One of best things you can do for yourself and potentially others, is taking on a volunteer opportunity. But it can be a challenge to find one. First off, where do you want to volunteer? And even after answering that question, there are considerations. What issues do you care about? Do you want to work with a big, national or even international organization or would you rather take on something very local? These are questions only you can provide the answers to.
There is a myriad of books which can help – my favorites include How to Change the World: Social Entrepreneurs and the Power of New Ideas and A Path Appears: Transforming Lives, Creating Community. Read these or others but here's the Big Hint: Don’t get too caught up in reading and finding the perfect fit. Get out there and Do Something (great name for an organization too!) Hopefully, the suggestions above can get you started. But there are a few other tips – things to think about and look for as you’re exploring opportunities:
· Volunteering is a lot like dating: Interviewing for and accepting a volunteer opportunity is a lot like deciding to date someone – or maybe even deciding to get more serious. Make sure you have clarity from the charity on why they’re interested in you (are you special?), what skills you’ll be utilizing (are you going to be engaged or bored?), are they interested in your personal development (they truly care) and whether there are leadership opportunities (could it be a long-term commitment?); for more on this topic, click here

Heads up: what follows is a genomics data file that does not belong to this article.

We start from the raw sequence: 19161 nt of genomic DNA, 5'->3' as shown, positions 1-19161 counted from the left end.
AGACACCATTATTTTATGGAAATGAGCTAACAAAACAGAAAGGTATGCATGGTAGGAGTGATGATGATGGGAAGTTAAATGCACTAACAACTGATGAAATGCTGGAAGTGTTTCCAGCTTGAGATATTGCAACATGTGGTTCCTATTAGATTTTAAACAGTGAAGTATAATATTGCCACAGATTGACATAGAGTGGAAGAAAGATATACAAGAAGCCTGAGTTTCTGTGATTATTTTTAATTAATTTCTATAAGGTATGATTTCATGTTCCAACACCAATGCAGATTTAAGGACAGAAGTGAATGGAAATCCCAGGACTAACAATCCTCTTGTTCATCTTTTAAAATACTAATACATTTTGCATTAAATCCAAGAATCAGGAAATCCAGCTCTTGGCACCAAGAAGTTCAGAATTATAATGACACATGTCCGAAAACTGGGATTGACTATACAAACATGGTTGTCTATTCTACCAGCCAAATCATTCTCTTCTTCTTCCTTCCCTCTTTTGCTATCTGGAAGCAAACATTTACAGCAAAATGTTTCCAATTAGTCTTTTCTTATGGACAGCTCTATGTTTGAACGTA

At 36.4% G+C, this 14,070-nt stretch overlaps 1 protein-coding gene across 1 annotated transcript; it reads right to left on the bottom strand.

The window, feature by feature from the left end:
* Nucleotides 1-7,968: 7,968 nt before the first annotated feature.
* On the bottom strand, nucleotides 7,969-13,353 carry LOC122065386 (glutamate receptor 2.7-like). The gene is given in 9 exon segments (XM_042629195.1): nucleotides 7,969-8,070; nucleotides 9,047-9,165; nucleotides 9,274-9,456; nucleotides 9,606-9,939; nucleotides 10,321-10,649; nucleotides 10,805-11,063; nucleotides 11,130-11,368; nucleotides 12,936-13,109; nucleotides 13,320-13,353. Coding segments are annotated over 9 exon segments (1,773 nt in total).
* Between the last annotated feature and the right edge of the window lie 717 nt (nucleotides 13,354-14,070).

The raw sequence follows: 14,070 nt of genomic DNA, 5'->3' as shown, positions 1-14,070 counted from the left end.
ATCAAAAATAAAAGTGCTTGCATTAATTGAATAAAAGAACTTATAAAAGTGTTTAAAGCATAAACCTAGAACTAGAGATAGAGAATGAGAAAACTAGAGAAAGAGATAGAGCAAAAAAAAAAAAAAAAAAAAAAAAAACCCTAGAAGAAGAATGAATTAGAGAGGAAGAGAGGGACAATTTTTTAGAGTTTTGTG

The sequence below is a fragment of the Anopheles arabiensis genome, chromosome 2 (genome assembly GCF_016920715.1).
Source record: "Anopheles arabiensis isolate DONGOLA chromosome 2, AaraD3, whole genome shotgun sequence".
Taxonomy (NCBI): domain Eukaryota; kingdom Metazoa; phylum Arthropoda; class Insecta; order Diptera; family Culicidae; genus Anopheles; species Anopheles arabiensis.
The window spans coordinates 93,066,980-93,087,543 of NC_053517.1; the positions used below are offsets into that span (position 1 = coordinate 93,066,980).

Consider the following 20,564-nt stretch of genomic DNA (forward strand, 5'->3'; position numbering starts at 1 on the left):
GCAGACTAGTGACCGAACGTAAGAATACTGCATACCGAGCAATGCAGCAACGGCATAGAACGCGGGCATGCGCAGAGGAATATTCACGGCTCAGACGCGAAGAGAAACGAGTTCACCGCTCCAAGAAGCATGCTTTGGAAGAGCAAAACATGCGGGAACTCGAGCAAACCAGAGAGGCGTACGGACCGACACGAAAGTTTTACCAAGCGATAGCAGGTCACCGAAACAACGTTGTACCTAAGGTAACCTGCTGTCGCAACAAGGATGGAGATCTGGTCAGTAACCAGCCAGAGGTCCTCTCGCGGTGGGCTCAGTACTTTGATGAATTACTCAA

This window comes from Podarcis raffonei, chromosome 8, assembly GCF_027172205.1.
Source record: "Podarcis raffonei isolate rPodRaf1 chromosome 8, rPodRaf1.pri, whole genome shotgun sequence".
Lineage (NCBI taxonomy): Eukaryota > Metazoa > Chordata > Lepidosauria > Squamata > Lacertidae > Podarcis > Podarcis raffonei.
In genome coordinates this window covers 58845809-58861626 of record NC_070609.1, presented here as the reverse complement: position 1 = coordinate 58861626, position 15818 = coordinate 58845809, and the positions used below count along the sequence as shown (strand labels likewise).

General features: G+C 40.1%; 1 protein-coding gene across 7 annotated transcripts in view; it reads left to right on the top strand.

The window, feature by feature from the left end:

· The Golden Rule always applies: Seek out organizations that follow the Golden Rules of Volunteerism; volunteers are always welcome; every contribution is valued no matter what (and I mean no matter what!); and there are no “shoulds” around here – volunteers are there because they want to be there. To read further on this one, click here
· Find Opportunities for Maximum Impact– In addition to finding organizations that observe the Golden Rule (above), it’s a home run if they do a few important things for volunteers: they respect their time, offer specific orientation and training, track and measure their effectiveness with volunteers, respect boundaries, and most of all, recognize and appreciate your efforts. More on this here
Hopefully, a sound combination of knowing yourself and getting to know charities using the ideas above will point you towards a meaningful experience. But as I said above, don’t get caught up in finding what’s perfect, get out there and start by doing good.
Robert Grabel is the President of Nonprofit Now! You can find his posts here and at www.robertgrabel.com
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